I’ve posted more than enough news related blogs recently, so here is a long overdue tips and tricks post! This will only be of use to those in the Australian market, as it is a family designed to be nested into your door families to check door approach clearance, demonstrating compliance with AS 1428.1.

There are a few tools about but none of them really achieved the functionality that I wanted, so here is my version. Start with a generic family template as this will give you the required control. Rather than building individual families as per the above diagrams, I have combined all of the approaches for one side of the door. Whilst this might end up looking more confusing at first glance it is easier for users to actually use. It can be controlled by a visibility parameter (yes/no), so it can just be switched on in the door family to check compliance before being switched off again.  You can see at a glance whether any partitions or furniture etc. are impeding into  the approach zones, determine if any of the zones are clear, or if you have to move the door, or rectify it in another manner.

Set out your Reference Planes as per the standards guidelines.

Assign the required parameters, all very straight forward, with the only slightly tricky part getting the formulas right. Formulas are not my strong point, so I’m sure that they could be simpler/cleaner, but the family works. They are required to ensure that the zones adjust depending on the achieved clearance between your open door leaf and the opposite door jamb. Remember that each side of the door has different requirements, this family is for the side that opens away from the user.



Create new subcategories for each of the four documented approaches and assign a different colour to each so the zones are easier for users to identify. Create and constrain lines to the work planes. Add arrows with the same colour coding so it is easier to identify each approach extent.


 Load the family into your door families and create a new parameter for visibility. You will also need a ‘clear opening’ centreline to constrain to, but keeping this work plane centred (not on the family but the actual clear opening!) can be a bit difficult without over-constraining the family. Reporting parameters will have issues refreshing and will not drive the clearance family, so I found the best method was to create a work plane (for the centre line) and dimension it to another part of the door family, for example the jamb. Then create a parameter that is driven by a formula to ensure that it is always reporting half of the clear opening.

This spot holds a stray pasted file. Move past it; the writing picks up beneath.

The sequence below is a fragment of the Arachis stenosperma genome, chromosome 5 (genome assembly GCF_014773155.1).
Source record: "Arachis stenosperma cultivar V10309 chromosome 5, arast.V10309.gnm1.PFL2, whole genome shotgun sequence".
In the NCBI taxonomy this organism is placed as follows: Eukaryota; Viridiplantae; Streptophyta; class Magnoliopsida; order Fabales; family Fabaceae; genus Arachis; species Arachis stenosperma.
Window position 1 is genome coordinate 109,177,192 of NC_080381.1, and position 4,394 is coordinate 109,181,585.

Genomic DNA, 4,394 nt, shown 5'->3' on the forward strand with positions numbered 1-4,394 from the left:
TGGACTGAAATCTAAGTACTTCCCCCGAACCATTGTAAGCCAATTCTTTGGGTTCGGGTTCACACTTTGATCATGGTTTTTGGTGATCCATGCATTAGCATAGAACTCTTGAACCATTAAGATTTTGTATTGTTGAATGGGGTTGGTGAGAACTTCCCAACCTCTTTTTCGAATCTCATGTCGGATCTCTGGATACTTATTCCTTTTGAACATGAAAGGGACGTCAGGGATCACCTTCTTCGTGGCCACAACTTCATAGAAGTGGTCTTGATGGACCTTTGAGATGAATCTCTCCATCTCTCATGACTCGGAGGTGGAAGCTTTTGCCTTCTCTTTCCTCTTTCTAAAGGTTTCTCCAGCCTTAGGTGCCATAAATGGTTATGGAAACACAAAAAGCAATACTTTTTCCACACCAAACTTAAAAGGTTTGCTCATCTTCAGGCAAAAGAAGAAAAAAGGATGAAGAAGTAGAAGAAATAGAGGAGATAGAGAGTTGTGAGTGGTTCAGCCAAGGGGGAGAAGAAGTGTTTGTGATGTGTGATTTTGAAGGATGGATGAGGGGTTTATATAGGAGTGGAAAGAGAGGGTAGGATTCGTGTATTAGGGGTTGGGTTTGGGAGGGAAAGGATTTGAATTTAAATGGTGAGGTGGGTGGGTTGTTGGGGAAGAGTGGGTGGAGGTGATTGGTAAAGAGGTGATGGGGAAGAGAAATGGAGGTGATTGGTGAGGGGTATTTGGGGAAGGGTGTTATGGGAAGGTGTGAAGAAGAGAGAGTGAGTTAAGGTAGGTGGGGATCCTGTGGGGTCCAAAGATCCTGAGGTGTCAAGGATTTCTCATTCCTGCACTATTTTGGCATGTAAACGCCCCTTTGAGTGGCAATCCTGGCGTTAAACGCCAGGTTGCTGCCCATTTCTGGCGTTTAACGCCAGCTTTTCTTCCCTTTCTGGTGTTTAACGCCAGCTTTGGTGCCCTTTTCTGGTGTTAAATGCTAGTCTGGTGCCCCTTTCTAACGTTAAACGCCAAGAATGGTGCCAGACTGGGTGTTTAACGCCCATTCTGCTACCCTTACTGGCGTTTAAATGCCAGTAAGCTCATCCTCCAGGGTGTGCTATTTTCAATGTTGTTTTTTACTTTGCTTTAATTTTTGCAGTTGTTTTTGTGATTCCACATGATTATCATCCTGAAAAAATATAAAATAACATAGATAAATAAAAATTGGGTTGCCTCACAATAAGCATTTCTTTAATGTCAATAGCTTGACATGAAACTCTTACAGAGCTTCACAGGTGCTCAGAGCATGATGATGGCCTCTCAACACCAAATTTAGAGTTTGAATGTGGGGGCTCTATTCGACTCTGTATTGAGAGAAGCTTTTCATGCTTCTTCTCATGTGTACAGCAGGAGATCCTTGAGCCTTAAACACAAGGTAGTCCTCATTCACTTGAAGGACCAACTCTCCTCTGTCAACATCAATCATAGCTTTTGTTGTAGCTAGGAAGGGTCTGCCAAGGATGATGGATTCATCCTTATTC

How this formula is worded will depend entirely on how your door family is built – e.g. (Width – (Structural Tolerance * 2) – (Stop Width * 2) + (Leaf Thickness + Tolerance – Stop Width)) / 2 + (Structural Tolerance + Stop Width). It’s pretty obvious formulas aren’t my thing, but as long as it works…

You can also use a ‘clear opening’ parameter to drive conditional formatting in your door schedule, highlighting a cell in red if the minimum door clearance is below the requirements.


The result is a family that can be added to all of your doors and easily controlled by users for viewing in either plans or 3D views. It allows you to identify at a glance whether the door should comply with at least one of the approach clearance requirements or not.

***Disclaimer: This family is intended to be used as a guide and aid for compliance checking, not as a tool to demonstrate compliance. As noted, my formulas and the general accuracy of the family cannot be relied on, but again should be used as a guide for you to create your own version based on current regulations.***

Useful families make for a betterRevit!

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7 Responses to Circulation Space at Doorways – AS1428.1 Compliance

    • Mark Cronin says:

      Thanks Beau! Just make sure it is used correctly. The door sizes referred to in the link should be ‘clear opening’ not ‘leaf size’!

  1. Soeyu says:

    HI Mark, could you please advise green color line refer to what kind of parameter/ dimension?
    Red color stands for?
    Magenta stand for?
    Thank you

    • Mark Cronin says:

      Hey Soeyu, the colours were to help clarify the different approaches as in AS1428.1. Green = hinge approach, blue = latch, Magenta = straight, Red = dual. You can see the parameter names in the images in the post.

      This family has been updated by one with more control e.g. separate yes/no for each approach and 3D clearance zone for door swing. I am unable to distribute it though, sorry.

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